Western United Dairymen will hold its annual convention March 4-6 at the Double Tree Hotel in Rohnert Park, California. The convention's theme is "Field of Dreams."

The following are pre-event comments from speakers scheduled to present at the convention.

Ken Fransen
Bolen Fransen LLP
Session topic: Dairy FarmSuccession

Q. Why is this topic important?

A. Dairy farm succession planning is critically needed for two reasons. First, without proper planning, dairies will increasingly be lost to estate taxes that will soon be at a permanent 45 percent tax rate. Second, proper planning is needed to assure proper leadership of the farm in a way that does not cause conflict within the family.


Q. What do you hope attendees will take away from your presentation?

A. Dairy farmers attending the session will become aware of the need for succession planning and why they must act now in light of changes proposed by our new Congress. They will also be introduced to tools and techniques they can use in their own families to provide for the continuation of their dairies for future generations. PD

Tiffany LaMendola
Western United Dairymen
Session topic: Pricing, Futures, Forecast

Q. Why is this topic important?

A. Dairy families are experiencing severe financial hardship. Milk prices have plummeted while the cost of production has skyrocketed to record highs. The months to come will be some of the hardest financial times California dairy producers have ever faced.

Domestic and global demand for U.S. dairy products has drastically declined as the world economy is grappling with an unprecedented economic slowdown. U.S. consumers are struggling with the largest job losses since World War II, the worst loss in stock values since the Great Depression, a credit crunch, plummeting home values, frozen lending and all-time low consumer confidence. World markets are not faring any better.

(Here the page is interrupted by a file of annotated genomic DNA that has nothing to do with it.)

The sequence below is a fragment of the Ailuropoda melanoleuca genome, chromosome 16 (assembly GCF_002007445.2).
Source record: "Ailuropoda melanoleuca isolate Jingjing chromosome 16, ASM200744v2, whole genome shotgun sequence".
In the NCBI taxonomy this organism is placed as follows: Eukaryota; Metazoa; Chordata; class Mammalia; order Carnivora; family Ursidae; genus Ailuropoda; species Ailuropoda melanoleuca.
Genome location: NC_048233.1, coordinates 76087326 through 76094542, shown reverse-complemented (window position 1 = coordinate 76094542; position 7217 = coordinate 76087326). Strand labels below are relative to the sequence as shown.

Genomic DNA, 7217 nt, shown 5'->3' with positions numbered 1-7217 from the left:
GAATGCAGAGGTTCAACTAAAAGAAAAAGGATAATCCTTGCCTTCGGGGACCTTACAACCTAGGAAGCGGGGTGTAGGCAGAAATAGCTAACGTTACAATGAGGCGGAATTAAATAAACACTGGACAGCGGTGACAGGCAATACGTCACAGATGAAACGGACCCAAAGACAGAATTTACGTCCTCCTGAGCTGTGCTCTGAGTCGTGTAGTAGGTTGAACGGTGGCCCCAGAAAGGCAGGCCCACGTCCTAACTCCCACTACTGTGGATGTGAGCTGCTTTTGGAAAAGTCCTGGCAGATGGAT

Current U.S. milk production growth is along historical trends (1.4 percent year-over-year growth in December 2008), but decline in demand for dairy products due to the weak general economy both here and abroad is the largest factor contributing to drastic declines in producer prices.

Q. What do you hope attendees will take away from your presentation?

A. I hope to provide dairy producers with a better understanding of the current milk price situation and all the factors at play. Current milk price indicators and forecasts for the remainder of 2009 will also be reviewed. PD

Gary Smith
Colorado State University
Session topic: Animal welfare

Q. What are the most important aspects of animal welfare for dairymen to know about in 2009?

A. Of total U.S. domestic beef production, 14 percent is from young, fed dairy cattle (primarily Holstein steers) and 6 percent is from salvage dairy cows.Dairy steer carcasses are very desirable in both USDA Quality Grade (grading Prime and Premium Choice much more often than do carcasses from beef steers/heifers) and USDA Yield Grade (being substantially leaner than beef steer/heifer carcasses). Were it not for Holstein steers, we could not meet domestic or international needs for Prime beef. Beef from salvage dairy cows is found in the U.S. marketplace as primal cuts in supermarkets, as main-menu buffet meals and entrée items in restaurants and on airlines, as sliced beef roast in quick-service restaurants and as beef snacks in convenience stores – not just as ground beef or in sausage.

Dairymen can increase the value of salvage cows by improving management practices, conscientious monitoring of health and condition, feeding of dry cows prior to marketing and better timing of sales. Beef and dairy cattle producers must be “squeaky clean” on the care/handling of their livestock because consumers are losing confidence in the industry’s humane handling of livestock.